Sunday, August 16, 2009
1048 University Avenue, Berkeley-Mandrake's
1048 University Avenue in Berkeley (between 10th Street and San Pablo Avenue) was the site of Mandrake's. From 1965 onwards, Mandrake's was a pool hall that booked occasional music shows, often for free. By mid-1968, the venue was taken over and booked by Mary Moore, the wife of a jazz musician (Willie Moore).
From 1968 to 1974, Mandrake's was an important club on the Berkeley music scene. The Joy of Cooking had a regular weeknight gig there for much of 1969, and it helped to establish both the band and the venue. Weekly bookings at Mandrake's ran the usual spectrum of American music, but there was a little more emphasis on blues and jazz than competing clubs like The Longbranch (on 2504 San Pablo) and the New Orleans House (on 1505 San Pablo).
After Mandrake's closed around 1974, the venue reopened as Jerry's Stop Sign. The one time I went there in 1977, there were pool tables, so it appeared that the venue had returned to its earlier incarnation. I was seeing a friend's band play, but no one was there. The bartender politely suggested that the previous night's shooting may have cut down on attendance.
I took the photo above on August 11, 2009. The site is currently a pet emergency hospital. The angle is poor because of roadwork at the time, but 1048 University is the right half of the structure, with the orange awning. I no longer recall if the other half (1054) was part of the original venue, but I doubt it.
When I originally published this post, I was trying to memorialize the location of a long-gone Berkeley venue. Befitting a blog with the name "Rock Archaeology," my best case scenario was a few Comments that would provide the equivalent of a potsherd or spearpoint, a tiny hint at the rock and roll life of Berkeley in the 60s. Who could hope for more?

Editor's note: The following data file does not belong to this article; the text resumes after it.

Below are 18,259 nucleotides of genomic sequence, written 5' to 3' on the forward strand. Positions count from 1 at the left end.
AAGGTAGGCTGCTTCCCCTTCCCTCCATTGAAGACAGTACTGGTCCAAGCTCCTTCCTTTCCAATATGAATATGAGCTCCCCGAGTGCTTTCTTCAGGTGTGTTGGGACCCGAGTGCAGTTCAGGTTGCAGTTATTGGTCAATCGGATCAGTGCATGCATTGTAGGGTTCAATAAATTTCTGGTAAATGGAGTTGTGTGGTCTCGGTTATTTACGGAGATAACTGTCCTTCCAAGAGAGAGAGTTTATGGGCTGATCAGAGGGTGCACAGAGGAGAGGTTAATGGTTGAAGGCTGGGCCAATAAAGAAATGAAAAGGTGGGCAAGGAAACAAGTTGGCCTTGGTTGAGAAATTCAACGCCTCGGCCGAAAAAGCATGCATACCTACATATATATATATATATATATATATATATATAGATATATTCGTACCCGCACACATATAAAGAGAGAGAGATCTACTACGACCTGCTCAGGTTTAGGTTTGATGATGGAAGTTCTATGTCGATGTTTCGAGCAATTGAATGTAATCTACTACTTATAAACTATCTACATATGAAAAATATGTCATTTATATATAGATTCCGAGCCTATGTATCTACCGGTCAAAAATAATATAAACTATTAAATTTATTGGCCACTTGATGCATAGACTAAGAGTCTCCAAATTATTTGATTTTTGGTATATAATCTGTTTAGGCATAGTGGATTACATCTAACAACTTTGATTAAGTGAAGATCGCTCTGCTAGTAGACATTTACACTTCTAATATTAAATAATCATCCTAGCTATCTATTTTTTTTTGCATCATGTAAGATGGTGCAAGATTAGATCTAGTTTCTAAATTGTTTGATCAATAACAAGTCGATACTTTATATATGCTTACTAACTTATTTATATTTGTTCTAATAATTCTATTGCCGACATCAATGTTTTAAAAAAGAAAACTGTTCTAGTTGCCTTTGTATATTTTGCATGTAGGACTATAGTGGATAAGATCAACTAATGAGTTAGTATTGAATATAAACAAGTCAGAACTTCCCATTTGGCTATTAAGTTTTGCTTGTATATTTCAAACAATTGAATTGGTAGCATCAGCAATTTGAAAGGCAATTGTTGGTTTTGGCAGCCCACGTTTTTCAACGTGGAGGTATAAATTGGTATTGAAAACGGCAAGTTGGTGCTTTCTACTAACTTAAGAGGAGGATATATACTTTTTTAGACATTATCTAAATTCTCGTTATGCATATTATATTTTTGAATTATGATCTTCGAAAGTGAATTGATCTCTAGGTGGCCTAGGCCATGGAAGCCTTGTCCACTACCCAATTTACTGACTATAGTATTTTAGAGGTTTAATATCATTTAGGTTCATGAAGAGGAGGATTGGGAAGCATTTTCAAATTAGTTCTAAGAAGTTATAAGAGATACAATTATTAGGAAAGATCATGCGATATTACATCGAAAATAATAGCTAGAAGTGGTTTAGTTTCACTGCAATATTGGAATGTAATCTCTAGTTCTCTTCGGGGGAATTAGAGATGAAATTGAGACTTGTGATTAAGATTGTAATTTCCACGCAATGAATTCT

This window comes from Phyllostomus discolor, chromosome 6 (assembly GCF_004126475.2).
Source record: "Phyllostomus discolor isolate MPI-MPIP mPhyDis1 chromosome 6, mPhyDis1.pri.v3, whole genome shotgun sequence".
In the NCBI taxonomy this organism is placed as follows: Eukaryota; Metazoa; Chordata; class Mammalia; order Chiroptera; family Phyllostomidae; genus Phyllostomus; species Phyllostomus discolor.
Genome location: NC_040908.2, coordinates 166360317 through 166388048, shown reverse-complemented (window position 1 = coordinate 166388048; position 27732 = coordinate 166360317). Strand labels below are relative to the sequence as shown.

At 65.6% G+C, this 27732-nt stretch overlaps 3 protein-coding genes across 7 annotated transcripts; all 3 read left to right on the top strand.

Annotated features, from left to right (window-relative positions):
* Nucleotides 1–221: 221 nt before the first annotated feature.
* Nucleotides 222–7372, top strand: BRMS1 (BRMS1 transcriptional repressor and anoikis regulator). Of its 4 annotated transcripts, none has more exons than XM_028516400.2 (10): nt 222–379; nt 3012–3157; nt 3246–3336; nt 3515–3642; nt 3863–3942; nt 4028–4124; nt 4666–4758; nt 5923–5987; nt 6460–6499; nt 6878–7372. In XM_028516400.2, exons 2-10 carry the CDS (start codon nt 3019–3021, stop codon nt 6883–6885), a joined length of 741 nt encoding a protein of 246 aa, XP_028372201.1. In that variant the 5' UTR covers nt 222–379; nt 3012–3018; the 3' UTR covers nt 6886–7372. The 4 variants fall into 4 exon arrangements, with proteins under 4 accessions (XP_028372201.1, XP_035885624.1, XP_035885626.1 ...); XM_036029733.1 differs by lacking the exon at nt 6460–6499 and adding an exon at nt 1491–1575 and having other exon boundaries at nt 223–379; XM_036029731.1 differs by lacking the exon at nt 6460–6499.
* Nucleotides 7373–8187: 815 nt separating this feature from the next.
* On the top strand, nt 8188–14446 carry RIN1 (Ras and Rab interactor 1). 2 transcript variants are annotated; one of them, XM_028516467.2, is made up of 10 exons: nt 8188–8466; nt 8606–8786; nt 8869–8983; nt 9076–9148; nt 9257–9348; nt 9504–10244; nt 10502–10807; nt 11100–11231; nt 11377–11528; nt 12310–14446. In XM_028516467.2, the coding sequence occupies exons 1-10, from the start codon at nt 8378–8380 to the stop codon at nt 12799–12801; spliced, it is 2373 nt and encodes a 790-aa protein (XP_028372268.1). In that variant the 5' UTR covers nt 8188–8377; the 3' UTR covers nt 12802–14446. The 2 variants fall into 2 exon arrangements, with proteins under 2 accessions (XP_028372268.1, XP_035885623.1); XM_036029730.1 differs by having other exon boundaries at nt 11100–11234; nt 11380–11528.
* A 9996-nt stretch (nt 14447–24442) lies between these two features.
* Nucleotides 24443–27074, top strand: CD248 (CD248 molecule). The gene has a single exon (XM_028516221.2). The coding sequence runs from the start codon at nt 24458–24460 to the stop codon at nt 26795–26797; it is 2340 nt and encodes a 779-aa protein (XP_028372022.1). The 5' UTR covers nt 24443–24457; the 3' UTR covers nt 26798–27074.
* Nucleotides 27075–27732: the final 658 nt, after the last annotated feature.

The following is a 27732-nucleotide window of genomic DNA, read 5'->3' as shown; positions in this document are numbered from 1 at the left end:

All this changed a few Comments down on the thread, when Barbara Flaska joined in. Barbara had been an employee of Mandrake's starting in 1969. She stayed there for the next two years, and stayed in touch with the club and its staff for the next several years. Barbara was not just an employee, but a huge fan of the music and the ambiance, blessed with a warm spirit, an excellent memory and a determination to get history right. Her huge contributions to this post, embedded in the gigantic 500-Comment thread, show the world of Mandrake's from 1969 to 1971 in a rich light. Barbara got numerous participants from back in the day to contribute directly and indirectly, and as a result this post is far and away the richest vein of Rock Archaeology on the entire blog.
Rock Archaeology always hopes for a glimpse of a rock and roll past, discernible perhaps from a few remaining artifacts. Thanks to Barbara Flaska, we have not just a glimpse but a detailed portrait of an entire lost world, with its dark and light portions equally available. Long gone characters come to life, lesser known musicians like Freddie Roulette are a regular part of the landscape, and major stars like the Rolling Stones wander through as well, all part of the intricate fabric of Mandrake's in Berkeley, back in the day.
Here's to Barbara--thanks for making Mandrake's come to life, a gift for everyone who reads this.